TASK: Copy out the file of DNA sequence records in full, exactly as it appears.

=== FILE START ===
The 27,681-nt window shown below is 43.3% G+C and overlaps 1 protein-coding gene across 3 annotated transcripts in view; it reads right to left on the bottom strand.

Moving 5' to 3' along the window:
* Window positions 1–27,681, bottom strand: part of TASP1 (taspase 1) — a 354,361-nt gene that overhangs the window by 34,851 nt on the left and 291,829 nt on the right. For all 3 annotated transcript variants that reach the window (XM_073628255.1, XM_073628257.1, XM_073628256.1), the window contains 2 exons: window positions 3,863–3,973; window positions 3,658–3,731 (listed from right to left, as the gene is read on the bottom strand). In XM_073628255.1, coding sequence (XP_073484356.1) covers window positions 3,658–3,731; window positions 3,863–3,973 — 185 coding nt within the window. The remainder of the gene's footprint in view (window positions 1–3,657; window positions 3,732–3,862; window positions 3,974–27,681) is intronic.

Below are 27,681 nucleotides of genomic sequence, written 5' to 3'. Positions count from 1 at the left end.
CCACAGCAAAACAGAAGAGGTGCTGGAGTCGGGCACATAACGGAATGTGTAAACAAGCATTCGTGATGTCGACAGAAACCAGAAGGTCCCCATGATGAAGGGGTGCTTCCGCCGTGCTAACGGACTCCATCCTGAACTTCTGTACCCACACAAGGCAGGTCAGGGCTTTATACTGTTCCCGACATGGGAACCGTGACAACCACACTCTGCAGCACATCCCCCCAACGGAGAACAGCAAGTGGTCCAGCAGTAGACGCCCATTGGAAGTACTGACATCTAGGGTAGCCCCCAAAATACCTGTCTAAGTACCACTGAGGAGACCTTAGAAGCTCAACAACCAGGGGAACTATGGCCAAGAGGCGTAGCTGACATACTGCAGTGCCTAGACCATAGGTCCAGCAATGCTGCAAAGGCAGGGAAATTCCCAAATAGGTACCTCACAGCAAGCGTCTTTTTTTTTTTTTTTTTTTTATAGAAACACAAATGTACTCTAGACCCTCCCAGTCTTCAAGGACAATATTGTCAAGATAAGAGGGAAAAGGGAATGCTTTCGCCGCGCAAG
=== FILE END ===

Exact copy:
The 27,681-nt window shown below is 43.3% G+C and overlaps 1 protein-coding gene across 3 annotated transcripts in view; it reads right to left on the bottom strand.

Moving 5' to 3' along the window:
* Window positions 1–27,681, bottom strand: part of TASP1 (taspase 1) — a 354,361-nt gene that overhangs the window by 34,851 nt on the left and 291,829 nt on the right. For all 3 annotated transcript variants that reach the window (XM_073628255.1, XM_073628257.1, XM_073628256.1), the window contains 2 exons: window positions 3,863–3,973; window positions 3,658–3,731 (listed from right to left, as the gene is read on the bottom strand). In XM_073628255.1, coding sequence (XP_073484356.1) covers window positions 3,658–3,731; window positions 3,863–3,973 — 185 coding nt within the window. The remainder of the gene's footprint in view (window positions 1–3,657; window positions 3,732–3,862; window positions 3,974–27,681) is intronic.

Below are 27,681 nucleotides of genomic sequence, written 5' to 3'. Positions count from 1 at the left end.
CCACAGCAAAACAGAAGAGGTGCTGGAGTCGGGCACATAACGGAATGTGTAAACAAGCATTCGTGATGTCGACAGAAACCAGAAGGTCCCCATGATGAAGGGGTGCTTCCGCCGTGCTAACGGACTCCATCCTGAACTTCTGTACCCACACAAGGCAGGTCAGGGCTTTATACTGTTCCCGACATGGGAACCGTGACAACCACACTCTGCAGCACATCCCCCCAACGGAGAACAGCAAGTGGTCCAGCAGTAGACGCCCATTGGAAGTACTGACATCTAGGGTAGCCCCCAAAATACCTGTCTAAGTACCACTGAGGAGACCTTAGAAGCTCAACAACCAGGGGAACTATGGCCAAGAGGCGTAGCTGACATACTGCAGTGCCTAGACCATAGGTCCAGCAATGCTGCAAAGGCAGGGAAATTCCCAAATAGGTACCTCACAGCAAGCGTCTTTTTTTTTTTTTTTTTTTTATAGAAACACAAATGTACTCTAGACCCTCCCAGTCTTCAAGGACAATATTGTCAAGATAAGAGGGAAAAGGGAATGCTTTCGCCGCGCAAG